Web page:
With this creative list of 40 alternative assessments ideas, your students can prove their knowledge and skills in a way that makes learning fun and engaging.
Johnny Indlecoffer's insight:
This strategy asks students to create a class timeline as they study different eras. Each student works on a particular few events within a small time allowing for students to dig deeper on certain events. What I like about this is that when the chapter or unit is done, we put the master time line up in the classroom and continue to add as new eras are learned. Personally when a teacher would post our work up around the classroom I would be motivated and happy due to this positive encouragement. This strategy puts this idea on a big scale and I personally have an idea of by the end of the year having a timeline fill the room. (wrap around each wall) This strategy will help students have a better concept of important events as well as following instructions and stay within their years and digging deeper to find what exactly happened.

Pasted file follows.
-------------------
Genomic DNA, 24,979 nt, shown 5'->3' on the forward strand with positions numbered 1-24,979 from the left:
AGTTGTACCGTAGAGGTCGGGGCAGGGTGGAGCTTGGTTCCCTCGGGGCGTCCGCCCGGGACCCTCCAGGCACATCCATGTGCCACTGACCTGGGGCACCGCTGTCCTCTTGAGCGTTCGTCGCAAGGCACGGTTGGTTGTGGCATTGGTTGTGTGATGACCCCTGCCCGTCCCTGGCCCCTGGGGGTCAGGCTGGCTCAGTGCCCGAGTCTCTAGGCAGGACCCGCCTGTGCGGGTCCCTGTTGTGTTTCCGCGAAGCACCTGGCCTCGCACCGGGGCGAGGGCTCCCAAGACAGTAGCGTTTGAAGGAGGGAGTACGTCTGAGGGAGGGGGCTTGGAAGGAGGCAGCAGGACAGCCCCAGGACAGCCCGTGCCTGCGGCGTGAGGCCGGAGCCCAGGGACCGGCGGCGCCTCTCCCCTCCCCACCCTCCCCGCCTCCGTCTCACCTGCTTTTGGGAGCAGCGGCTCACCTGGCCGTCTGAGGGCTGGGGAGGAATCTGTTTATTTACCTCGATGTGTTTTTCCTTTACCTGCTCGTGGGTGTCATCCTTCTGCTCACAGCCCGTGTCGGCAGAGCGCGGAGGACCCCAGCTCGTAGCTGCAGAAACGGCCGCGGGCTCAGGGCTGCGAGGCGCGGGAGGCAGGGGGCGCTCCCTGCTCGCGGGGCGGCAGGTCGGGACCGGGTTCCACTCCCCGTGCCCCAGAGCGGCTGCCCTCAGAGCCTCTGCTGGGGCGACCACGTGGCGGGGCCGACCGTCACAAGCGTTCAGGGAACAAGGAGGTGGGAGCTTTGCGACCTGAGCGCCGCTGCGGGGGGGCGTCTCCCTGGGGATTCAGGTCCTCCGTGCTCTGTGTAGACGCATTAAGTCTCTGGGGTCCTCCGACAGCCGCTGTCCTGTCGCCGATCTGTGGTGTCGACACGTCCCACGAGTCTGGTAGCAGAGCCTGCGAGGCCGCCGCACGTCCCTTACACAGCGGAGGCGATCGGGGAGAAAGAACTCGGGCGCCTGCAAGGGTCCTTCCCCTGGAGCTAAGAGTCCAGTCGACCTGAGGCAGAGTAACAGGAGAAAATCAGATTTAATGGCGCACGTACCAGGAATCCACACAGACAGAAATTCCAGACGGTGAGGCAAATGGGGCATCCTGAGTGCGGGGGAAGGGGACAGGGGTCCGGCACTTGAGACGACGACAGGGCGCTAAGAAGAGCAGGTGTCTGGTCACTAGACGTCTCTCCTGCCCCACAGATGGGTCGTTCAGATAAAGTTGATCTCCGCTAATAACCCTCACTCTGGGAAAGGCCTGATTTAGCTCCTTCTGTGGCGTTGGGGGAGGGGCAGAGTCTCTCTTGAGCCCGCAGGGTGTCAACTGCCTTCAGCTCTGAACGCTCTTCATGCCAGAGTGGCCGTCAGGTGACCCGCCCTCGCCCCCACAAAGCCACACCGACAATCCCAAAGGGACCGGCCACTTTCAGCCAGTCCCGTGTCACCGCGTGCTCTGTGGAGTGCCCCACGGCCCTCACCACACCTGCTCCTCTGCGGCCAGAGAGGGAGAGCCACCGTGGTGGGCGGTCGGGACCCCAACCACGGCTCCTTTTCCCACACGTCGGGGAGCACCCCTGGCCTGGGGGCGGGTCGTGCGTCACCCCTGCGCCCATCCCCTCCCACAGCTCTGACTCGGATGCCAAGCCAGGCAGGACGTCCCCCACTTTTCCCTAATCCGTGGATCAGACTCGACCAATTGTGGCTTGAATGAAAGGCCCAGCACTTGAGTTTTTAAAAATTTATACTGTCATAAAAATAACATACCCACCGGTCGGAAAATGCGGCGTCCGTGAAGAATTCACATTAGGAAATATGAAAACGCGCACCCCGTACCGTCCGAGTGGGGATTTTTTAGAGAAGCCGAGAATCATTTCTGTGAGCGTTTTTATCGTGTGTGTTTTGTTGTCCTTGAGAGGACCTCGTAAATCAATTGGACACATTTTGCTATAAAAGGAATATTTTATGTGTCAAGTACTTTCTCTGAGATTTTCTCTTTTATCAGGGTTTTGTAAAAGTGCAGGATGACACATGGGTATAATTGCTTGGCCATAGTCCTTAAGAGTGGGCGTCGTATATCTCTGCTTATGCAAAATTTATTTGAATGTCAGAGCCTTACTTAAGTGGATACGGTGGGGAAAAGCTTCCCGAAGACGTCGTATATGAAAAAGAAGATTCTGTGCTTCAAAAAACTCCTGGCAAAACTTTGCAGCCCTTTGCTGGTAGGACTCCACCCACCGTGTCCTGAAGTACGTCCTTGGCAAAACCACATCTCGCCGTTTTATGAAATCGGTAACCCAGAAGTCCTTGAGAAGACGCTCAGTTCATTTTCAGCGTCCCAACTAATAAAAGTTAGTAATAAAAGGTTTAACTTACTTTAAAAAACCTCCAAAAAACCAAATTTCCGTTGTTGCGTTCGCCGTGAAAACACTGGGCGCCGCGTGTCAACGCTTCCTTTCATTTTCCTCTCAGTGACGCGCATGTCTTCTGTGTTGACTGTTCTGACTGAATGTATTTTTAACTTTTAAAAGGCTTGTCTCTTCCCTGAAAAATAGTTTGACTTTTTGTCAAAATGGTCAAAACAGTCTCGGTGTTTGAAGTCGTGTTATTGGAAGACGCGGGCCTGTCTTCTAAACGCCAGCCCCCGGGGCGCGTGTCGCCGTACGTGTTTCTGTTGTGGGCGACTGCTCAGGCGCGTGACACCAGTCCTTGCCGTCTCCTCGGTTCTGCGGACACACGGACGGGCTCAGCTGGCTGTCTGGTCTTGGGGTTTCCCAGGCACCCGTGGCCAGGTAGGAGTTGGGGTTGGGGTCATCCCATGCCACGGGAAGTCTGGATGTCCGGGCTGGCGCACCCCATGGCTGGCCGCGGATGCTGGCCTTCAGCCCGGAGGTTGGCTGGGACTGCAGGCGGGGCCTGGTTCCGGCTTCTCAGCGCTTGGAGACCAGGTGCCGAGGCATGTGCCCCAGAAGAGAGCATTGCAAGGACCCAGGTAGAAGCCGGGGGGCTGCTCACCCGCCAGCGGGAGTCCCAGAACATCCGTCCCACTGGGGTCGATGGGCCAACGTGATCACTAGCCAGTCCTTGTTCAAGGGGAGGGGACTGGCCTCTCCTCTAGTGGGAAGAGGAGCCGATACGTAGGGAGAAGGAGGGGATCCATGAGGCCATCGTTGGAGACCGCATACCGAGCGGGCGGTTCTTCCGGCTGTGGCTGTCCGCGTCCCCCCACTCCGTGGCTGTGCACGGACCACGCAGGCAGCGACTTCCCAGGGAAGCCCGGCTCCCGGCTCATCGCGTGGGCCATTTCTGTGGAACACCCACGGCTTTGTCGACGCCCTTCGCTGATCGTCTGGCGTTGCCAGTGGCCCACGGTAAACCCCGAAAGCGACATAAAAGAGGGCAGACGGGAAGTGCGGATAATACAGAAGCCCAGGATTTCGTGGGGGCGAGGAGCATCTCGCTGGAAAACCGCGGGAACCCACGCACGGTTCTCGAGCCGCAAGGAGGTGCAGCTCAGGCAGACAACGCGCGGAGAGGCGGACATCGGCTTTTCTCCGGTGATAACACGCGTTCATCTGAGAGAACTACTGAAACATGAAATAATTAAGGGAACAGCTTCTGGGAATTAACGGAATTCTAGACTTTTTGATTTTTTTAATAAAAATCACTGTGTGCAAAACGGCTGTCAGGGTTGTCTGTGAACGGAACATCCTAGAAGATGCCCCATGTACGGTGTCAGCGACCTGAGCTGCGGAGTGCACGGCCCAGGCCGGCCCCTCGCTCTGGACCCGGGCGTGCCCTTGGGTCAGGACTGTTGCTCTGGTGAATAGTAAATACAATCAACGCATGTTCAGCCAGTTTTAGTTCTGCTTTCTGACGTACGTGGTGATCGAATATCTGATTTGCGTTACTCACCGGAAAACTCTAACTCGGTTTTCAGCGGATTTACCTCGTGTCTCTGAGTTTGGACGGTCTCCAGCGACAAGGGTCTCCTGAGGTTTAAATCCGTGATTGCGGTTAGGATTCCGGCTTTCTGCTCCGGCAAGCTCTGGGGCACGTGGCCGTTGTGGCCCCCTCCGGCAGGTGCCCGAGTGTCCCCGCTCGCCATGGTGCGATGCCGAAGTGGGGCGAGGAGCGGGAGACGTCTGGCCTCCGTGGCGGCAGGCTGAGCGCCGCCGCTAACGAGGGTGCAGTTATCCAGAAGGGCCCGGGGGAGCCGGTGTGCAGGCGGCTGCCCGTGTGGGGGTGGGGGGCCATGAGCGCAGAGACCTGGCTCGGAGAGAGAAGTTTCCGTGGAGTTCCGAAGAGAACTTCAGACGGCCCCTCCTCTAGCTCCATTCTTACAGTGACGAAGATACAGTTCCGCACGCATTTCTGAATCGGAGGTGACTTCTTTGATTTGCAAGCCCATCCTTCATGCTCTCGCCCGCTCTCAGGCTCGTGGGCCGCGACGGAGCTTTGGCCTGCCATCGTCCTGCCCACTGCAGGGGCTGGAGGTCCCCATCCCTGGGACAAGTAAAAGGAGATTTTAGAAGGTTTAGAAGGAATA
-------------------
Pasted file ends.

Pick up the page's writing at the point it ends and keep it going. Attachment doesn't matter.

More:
This is awesome!!!! What happens is, students each create a museum “artifact” and set them up in the classroom as a museum, where they will stand next to their artifact to explain and answer questions from visitors. Not only does this assessment allow students to be active and move around, but also students are assessed on so many different skills that will be used without students knowing so. For example having students speak out about their artifacts help them overcome nervousness with speaking in front of others by doing it on a smaller few person scale. This also is rather fun and exciting which will motivate students to spend the extra time so that they create and know about different artifacts. An interesting idea that I saw from this assessment is being able to invite other classes or parents to come do a walkthrough of your museum which promotes interaction with other classes and students parents. I plan on using this due to how awesome it is and I hope the students will enjoy it as much as I see the success of this working.